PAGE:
Nearly everyone knows at this point that Search Engine Optimization (SEO) is a vital part of any business’s comprehensive marketing plan, and tourism destinations are no exception. But how do you score that coveted spot atop Google’s search results? How do you land in the “local pack,” the group of three businesses that sit at the top of a location-based search?
While there is a certain amount of technical skill involved, you can reach those goals relatively easily just by answering questions that your potential visitors, and search engines, are asking.
Your visitors are asking search engines all kinds of questions – where should I go? What should I do in the location I want to visit? If you answer those questions with content on your destination’s website, you’ll be on the path to good SEO. But you should also be paying attention to how you are answering these questions with your website, because Google and other search engines determine where you should rank in searches based on specific factors.
Let’s look at some foundational ways you can improve your destination’s SEO:
- Define what you are – and what you’re not
While it may seem helpful to capture as much traffic as possible with broad language, you want to avoid attracting traffic to your website that isn’t specific to what you do. You aren’t looking for as many visitors to your site as possible; you want quality, not quantity.
For instance, if your primary pool of potential customers are tourists and visitors looking to rent bicycles, you do not want to attract traffic from folks looking to buy bicycles. They’ll bounce (navigate away from your website) very quickly because they didn’t find what they were looking for. Search engines account for a lot of factors when determining your page rank in searches and bounce rate is one of them. Aim for a low bounce rate if you want to increase your rank.
Takeaway: keep your page content precise and specific to the services your destination offers to avoid a high bounce rate.
- Take your time planning and writing your website content
You should put time and effort into planning what pages you will have on your website and what those pages will say. A good place to start your planning is to find out what kind of information your customers are looking for. You probably already know that people typically use similar terms when searching for your business. Think about what amenities your destination has to offer, and act like a potential customer: type a search for those terms into a search engine and see what comes up. The “related searches” at the bottom of a Google search will show you the related terms and phrases people also search for. Use these terms to begin building your focus keywords.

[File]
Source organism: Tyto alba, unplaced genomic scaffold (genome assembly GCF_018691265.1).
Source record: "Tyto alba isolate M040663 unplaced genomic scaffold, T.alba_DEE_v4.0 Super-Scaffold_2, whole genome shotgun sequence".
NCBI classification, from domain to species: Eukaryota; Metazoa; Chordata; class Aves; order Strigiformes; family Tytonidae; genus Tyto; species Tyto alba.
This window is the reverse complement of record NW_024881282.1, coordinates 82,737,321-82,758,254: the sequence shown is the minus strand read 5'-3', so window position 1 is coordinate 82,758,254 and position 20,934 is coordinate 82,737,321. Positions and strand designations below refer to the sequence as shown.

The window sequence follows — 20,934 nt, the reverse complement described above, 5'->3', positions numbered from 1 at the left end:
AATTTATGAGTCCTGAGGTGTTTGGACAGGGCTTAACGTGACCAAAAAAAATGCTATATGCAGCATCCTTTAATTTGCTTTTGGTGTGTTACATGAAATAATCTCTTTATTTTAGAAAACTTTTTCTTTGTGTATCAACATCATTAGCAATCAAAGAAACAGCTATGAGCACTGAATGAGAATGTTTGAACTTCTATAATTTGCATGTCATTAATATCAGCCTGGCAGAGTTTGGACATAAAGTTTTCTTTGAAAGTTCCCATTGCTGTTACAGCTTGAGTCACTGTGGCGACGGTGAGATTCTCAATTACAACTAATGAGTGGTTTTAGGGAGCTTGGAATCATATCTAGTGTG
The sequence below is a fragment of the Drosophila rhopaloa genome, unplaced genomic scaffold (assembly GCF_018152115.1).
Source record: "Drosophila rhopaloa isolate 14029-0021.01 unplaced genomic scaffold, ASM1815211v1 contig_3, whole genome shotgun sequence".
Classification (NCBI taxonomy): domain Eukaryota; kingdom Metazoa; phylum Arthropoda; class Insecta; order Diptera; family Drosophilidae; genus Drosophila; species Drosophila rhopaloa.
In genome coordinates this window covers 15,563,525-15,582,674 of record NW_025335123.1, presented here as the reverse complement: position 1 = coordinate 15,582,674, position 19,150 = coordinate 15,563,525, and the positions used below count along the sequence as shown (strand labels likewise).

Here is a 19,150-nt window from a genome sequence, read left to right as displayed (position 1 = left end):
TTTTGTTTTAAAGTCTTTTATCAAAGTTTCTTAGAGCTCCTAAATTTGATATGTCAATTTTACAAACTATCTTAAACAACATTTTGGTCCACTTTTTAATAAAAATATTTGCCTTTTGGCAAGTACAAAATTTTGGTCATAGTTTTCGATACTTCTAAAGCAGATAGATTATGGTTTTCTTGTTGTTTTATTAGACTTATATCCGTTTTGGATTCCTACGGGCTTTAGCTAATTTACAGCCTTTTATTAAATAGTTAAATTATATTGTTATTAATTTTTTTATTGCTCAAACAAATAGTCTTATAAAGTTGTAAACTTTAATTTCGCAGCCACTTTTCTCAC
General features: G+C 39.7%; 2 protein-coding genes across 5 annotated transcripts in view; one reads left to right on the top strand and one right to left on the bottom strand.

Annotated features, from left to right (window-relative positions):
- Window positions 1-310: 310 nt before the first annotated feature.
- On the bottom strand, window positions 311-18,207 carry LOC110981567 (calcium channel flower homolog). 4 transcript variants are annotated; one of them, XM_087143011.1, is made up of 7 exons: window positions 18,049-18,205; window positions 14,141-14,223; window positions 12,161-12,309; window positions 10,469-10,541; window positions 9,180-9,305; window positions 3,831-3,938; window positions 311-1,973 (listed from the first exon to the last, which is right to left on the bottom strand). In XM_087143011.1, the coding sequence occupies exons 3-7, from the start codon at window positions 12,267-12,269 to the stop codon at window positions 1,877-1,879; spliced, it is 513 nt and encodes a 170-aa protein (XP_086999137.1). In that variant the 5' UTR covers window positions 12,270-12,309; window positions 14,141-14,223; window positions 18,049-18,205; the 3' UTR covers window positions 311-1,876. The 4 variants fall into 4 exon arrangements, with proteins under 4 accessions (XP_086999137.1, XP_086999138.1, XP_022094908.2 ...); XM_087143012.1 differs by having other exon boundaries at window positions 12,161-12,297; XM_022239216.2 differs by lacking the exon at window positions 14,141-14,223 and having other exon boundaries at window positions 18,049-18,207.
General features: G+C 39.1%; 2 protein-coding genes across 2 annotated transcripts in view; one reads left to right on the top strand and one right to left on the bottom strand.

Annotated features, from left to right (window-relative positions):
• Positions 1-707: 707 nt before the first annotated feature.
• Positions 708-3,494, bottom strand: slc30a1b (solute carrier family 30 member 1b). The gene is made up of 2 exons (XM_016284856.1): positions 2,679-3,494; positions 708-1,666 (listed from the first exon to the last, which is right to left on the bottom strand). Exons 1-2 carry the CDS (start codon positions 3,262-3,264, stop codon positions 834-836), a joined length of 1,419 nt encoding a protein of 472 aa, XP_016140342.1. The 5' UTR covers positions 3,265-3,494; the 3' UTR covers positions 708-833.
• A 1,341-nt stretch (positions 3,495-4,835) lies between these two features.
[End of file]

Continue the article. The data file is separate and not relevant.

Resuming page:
Focus keywords are terms you can use naturally in the copy of your landing pages. Natural is important – don’t overuse or force these terms into the content of your pages. Search engines can tell when you are trying to rank for a specific keyword or phrase by using it as many times as possible. You can also use Google Keyword Planner to get more ideas for keywords and terms you should use.
Takeaway: write high-quality copy that answers your customer’s questions about your attraction or destination.
- Update your listings across the internet for consistency
Your business is likely listed on directory sites such as Yelp, Yellow Pages, etc. Claim your listings and make edits as necessary. Are all of your phone numbers and addresses the same across all of these listings (and your website)? Is your website linked on each listing? Do you have 5-7 high quality photos for your business on each listing?
You’ll also want to create and fill out a Google My Business account if you haven’t already. This is the primary source Google looks to for information about your business (address, phone number, etc.) Bing and other search engines have similar business listing platforms you can take advantage of. Search engines will scan these various listings together to determine your website’s credibility.
Takeaway: update your business listings to be consistent and comprehensive to help your rankings.
There are a lot of steps you can take to improve your destination’s SEO beyond these first three, but these foundational steps will help you get started on the path to climbing the rankings. In part 2 of this series, we’ll dig into the technical, structural aspects of improving SEO.